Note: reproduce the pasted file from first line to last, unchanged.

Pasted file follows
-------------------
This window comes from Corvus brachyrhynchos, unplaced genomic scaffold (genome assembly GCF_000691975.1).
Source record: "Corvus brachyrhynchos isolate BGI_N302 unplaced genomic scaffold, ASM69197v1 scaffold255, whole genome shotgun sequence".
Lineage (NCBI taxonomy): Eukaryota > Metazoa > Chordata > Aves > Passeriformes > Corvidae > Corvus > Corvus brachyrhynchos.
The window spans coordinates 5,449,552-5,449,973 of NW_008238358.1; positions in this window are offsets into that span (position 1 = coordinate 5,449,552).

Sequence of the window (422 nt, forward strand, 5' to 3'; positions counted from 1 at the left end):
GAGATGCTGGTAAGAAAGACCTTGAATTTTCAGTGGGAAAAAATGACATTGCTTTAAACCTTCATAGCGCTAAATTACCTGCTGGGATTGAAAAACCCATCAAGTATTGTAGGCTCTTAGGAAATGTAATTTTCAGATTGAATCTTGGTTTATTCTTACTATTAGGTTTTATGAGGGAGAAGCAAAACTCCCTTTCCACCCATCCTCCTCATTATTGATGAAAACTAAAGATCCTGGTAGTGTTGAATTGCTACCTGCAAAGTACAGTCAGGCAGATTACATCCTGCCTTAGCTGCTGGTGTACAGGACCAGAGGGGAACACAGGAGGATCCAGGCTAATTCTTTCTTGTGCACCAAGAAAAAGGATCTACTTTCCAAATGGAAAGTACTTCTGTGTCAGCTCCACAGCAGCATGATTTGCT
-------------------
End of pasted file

This window comes from Corvus brachyrhynchos, unplaced genomic scaffold (genome assembly GCF_000691975.1).
Source record: "Corvus brachyrhynchos isolate BGI_N302 unplaced genomic scaffold, ASM69197v1 scaffold255, whole genome shotgun sequence".
Lineage (NCBI taxonomy): Eukaryota > Metazoa > Chordata > Aves > Passeriformes > Corvidae > Corvus > Corvus brachyrhynchos.
The window spans coordinates 5,449,552-5,449,973 of NW_008238358.1; positions in this window are offsets into that span (position 1 = coordinate 5,449,552).

Sequence of the window (422 nt, forward strand, 5' to 3'; positions counted from 1 at the left end):
GAGATGCTGGTAAGAAAGACCTTGAATTTTCAGTGGGAAAAAATGACATTGCTTTAAACCTTCATAGCGCTAAATTACCTGCTGGGATTGAAAAACCCATCAAGTATTGTAGGCTCTTAGGAAATGTAATTTTCAGATTGAATCTTGGTTTATTCTTACTATTAGGTTTTATGAGGGAGAAGCAAAACTCCCTTTCCACCCATCCTCCTCATTATTGATGAAAACTAAAGATCCTGGTAGTGTTGAATTGCTACCTGCAAAGTACAGTCAGGCAGATTACATCCTGCCTTAGCTGCTGGTGTACAGGACCAGAGGGGAACACAGGAGGATCCAGGCTAATTCTTTCTTGTGCACCAAGAAAAAGGATCTACTTTCCAAATGGAAAGTACTTCTGTGTCAGCTCCACAGCAGCATGATTTGCT